By Mutula Kilonzo
Story by The Standard
This is what Mutula Kilonzo thinks about Kenyan politics. Our view in CCM is simillar but we are doing all we can to have our vision and Ideology clear to wananchi unlike all the rest of registered prties.
Read on Mutula’s views.
Contrary to the Constitution, none of the 250 registered political parties boasts the credentials of a democracy.
Section 1 A of the Constitution categorically states that Kenya shall be a multi-party democratic State.
The provision envisages that a governing party, together with the opposition, lives up to the democratic aspirations espoused in their constitutions and manifestos and to play their complimentary roles in defending the Constitution.
But in Kenya, the story is a sorry tale of reverses and intrigues. Other than playing the role of conveyor belts to power, political parties serve no useful purpose. This is aptly expressed in their failure to live up to the dreams of adding value to legislative debate or ensuring a constitution when they were in a position to do so at the Bomas conference.
Parties neither had a position nor did they facilitate harmony in the cacophonous review process because they lack structural lobbying capacity. In the end, when the chairman of the Constitution of Kenya Review Commission, Prof Yash Pal Ghai, was ignomniously bundled out of the process by the Government, political parties could only be heard by their stone silence.
Aspirants have now been invited to seek nomination under flags of relatively unknown parties. One such party is a splinter of the truling National Rainbow Coalition (Narc) Narc-Kenya which, together with President Kibaki’s Democratic Party, are dangling tickets for his re-election clouded in doubt.
History is about to be made. Kibaki may defend his seat on a ticket other than the original sponsoring party. In election time, political quacks do roaring business. Unknown gutter parties surface for sale to rejects. Once a culture of ‘party ownership’ overrides ‘party membership’, a fall back position becomes necessary and that is when ethnic loyalties and proxies come in handy. Leaders also feel safe in parties run on a geo-ethnic basis.
Political parties resemble lottery booths where nomination tickets are hawked. This is so in a country where party ownership is a lucrative industry. Motives for the formation of many non-ideological and undemocratic organisations vary and are justified where political intrigues reign supreme. One reason is tribal and another is commercial.
A political party leader, for instance, bears a tribal tag and personality cult by printing membership cards carrying his portrait and declaring his home province a no-go zone for other parties.
The question is: What sort of leader would such a politician make if he becomes the President of the nation? Obviously, the subjects would suffer ethnic biases because the word ‘nationalism’ is alien in his vocabulary.
Parliamentarians swear statutory oaths to defend and protect the Constitution that deplores tribalism among other vices. Unfortunately, the same people undermine the very document under which they were elected. Rules of their political parties are not spared the breaches either.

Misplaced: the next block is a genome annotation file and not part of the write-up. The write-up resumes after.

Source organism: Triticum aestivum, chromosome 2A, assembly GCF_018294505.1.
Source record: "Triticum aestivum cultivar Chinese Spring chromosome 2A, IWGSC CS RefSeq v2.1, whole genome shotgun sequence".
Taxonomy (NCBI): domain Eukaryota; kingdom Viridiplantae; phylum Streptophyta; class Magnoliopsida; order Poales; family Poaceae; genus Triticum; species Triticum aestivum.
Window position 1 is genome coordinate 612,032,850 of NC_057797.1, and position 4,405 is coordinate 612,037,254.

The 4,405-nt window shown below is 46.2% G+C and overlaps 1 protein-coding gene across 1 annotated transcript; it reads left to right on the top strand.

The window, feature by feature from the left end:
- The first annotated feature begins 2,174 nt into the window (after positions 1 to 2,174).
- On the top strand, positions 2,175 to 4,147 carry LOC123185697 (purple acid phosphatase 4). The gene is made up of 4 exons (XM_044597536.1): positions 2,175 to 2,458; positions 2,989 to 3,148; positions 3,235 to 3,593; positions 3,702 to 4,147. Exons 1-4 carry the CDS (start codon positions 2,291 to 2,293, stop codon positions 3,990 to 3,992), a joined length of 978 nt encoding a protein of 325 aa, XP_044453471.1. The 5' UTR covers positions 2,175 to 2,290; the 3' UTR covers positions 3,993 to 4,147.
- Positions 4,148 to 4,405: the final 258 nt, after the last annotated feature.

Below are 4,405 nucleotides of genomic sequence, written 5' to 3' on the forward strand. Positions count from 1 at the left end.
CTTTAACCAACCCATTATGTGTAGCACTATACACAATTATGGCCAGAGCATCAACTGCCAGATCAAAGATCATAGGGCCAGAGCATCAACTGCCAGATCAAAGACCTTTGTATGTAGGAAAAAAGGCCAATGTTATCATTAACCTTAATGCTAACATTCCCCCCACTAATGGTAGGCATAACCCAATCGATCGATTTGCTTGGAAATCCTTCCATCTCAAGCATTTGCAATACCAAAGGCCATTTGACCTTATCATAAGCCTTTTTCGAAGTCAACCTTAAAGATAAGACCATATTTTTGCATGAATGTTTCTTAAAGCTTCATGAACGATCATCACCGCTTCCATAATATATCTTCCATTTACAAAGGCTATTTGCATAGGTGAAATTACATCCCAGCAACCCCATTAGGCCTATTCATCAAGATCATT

Days when Kenya will have structured, functional and democratic parties are distant dreams because leaders have become part-time members and representation of constituencies is an ad hoc mission in the hands of servants-turned-masters.
Constitutions are no better than toilet tissues
Aspiring candidates suddenly remember their party membership cards, others do not even know the road to their party headquarters and are not under obligation to attend meetings once elected. In mid-term, the entities and their constitutions are inconsequential, but suddenly become famous once in every five years.
No wonder, members confidently say party constitutions are nicely worded pieces of paper that are no better than toilet tissues. Kibaki gets away with constitutional violations and excesses of serious magnitude that include poaching Opposition MPs to boost the administration’s voting machine in the fragile Government of National Unity (GNU). GNU replaced the senior coalition partner, the Liberal Democratic Party (LDP), that has since been purged from the Cabinet after the ignominious defeat of the Government in the referendum on the draft constitution.
The party has also been removed from House departmental committees of Parliament. But then, may be Kibaki was right after all — LDP is no more either. Out of ego and envy, Kibaki’s rivals have split the Orange into two pieces.
The President, the man Narc sponsored, walked out on its summit and arrogantly demanded the dissolution of constituent parties. He will be remembered for trashing the Memorandum of Understanding with LDP and other coalition partners.
It is from the foregoing problems that the Minister for Justice and Constitutional Affairs, Ms Martha Karua, came up with a Political Parties Bill that seeks, among other things, the registration, regulation and funding of parties. But even pushing for this long overdue agenda, she has trashed the clamour for essential reforms, including affirmative action.
Instead, the minister shoplifted the party’s affirmative action and campaigned for 50 instead of 24 women nomination slots to boost Kibaki’s weak voting machine in anticipation of a hang Parliament next year in the likely event of a re-election.
In Parliament, the legislation failed to raise the requisite two-thirds majority MPs for debate to start. Kenyans demand internal democracy in political parties and accountability in their leaders.
Currently, party members are hostages of the servants they gave tickets and support.